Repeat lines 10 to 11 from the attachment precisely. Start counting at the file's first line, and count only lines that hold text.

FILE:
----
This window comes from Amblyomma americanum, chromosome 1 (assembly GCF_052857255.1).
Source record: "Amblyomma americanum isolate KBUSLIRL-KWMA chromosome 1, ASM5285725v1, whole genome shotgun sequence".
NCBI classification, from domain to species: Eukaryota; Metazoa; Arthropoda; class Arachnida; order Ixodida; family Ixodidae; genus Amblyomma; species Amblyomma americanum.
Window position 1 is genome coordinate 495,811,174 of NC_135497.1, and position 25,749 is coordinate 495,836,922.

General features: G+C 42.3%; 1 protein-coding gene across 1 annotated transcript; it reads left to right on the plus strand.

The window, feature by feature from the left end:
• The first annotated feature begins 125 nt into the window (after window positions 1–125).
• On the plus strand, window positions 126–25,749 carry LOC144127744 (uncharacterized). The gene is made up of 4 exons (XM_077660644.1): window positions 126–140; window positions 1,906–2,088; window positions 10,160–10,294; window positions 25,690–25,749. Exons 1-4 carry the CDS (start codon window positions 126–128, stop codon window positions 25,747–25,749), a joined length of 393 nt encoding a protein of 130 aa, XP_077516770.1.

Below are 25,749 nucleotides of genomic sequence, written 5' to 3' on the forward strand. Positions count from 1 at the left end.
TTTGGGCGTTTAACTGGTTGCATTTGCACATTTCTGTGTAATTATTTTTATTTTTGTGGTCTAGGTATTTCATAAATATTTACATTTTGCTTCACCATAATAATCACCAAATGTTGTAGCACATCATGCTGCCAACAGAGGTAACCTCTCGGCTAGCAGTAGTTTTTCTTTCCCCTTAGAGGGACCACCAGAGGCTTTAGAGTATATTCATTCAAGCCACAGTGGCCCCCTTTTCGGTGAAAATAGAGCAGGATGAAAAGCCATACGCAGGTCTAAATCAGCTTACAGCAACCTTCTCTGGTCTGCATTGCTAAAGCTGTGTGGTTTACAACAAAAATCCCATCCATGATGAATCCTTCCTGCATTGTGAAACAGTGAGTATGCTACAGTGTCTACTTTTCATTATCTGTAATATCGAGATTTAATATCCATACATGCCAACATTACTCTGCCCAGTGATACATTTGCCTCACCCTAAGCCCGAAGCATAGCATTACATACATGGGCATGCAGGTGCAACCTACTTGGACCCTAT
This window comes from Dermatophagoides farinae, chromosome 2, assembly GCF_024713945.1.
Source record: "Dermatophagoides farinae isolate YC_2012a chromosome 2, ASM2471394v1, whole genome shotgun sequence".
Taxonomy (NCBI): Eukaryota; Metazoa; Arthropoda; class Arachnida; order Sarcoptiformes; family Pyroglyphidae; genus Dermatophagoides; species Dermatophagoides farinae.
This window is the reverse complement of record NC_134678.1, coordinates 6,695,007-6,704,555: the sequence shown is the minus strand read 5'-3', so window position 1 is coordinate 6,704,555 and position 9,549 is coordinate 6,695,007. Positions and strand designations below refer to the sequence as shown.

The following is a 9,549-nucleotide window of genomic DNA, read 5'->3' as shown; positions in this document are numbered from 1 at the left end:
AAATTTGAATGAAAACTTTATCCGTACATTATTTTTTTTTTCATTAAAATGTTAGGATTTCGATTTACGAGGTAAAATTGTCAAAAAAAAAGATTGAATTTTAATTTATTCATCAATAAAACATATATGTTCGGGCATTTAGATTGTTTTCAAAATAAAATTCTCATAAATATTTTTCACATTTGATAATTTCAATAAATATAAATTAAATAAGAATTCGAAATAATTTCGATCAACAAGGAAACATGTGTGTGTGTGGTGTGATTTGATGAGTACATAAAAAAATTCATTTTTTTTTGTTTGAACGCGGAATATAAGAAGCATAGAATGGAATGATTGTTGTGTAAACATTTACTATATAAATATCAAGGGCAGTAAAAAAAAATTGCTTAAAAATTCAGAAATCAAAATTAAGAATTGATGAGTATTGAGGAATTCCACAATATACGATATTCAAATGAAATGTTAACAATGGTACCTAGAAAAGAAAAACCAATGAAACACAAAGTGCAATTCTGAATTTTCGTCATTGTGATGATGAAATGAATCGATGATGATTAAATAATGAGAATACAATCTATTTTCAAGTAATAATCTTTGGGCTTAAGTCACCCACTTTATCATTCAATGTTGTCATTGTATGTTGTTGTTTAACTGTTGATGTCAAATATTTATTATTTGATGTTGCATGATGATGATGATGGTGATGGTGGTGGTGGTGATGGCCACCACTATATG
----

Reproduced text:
TTTGGGCGTTTAACTGGTTGCATTTGCACATTTCTGTGTAATTATTTTTATTTTTGTGGTCTAGGTATTTCATAAATATTTACATTTTGCTTCACCATAATAATCACCAAATGTTGTAGCACATCATGCTGCCAACAGAGGTAACCTCTCGGCTAGCAGTAGTTTTTCTTTCCCCTTAGAGGGACCACCAGAGGCTTTAGAGTATATTCATTCAAGCCACAGTGGCCCCCTTTTCGGTGAAAATAGAGCAGGATGAAAAGCCATACGCAGGTCTAAATCAGCTTACAGCAACCTTCTCTGGTCTGCATTGCTAAAGCTGTGTGGTTTACAACAAAAATCCCATCCATGATGAATCCTTCCTGCATTGTGAAACAGTGAGTATGCTACAGTGTCTACTTTTCATTATCTGTAATATCGAGATTTAATATCCATACATGCCAACATTACTCTGCCCAGTGATACATTTGCCTCACCCTAAGCCCGAAGCATAGCATTACATACATGGGCATGCAGGTGCAACCTACTTGGACCCTAT
This window comes from Dermatophagoides farinae, chromosome 2, assembly GCF_024713945.1.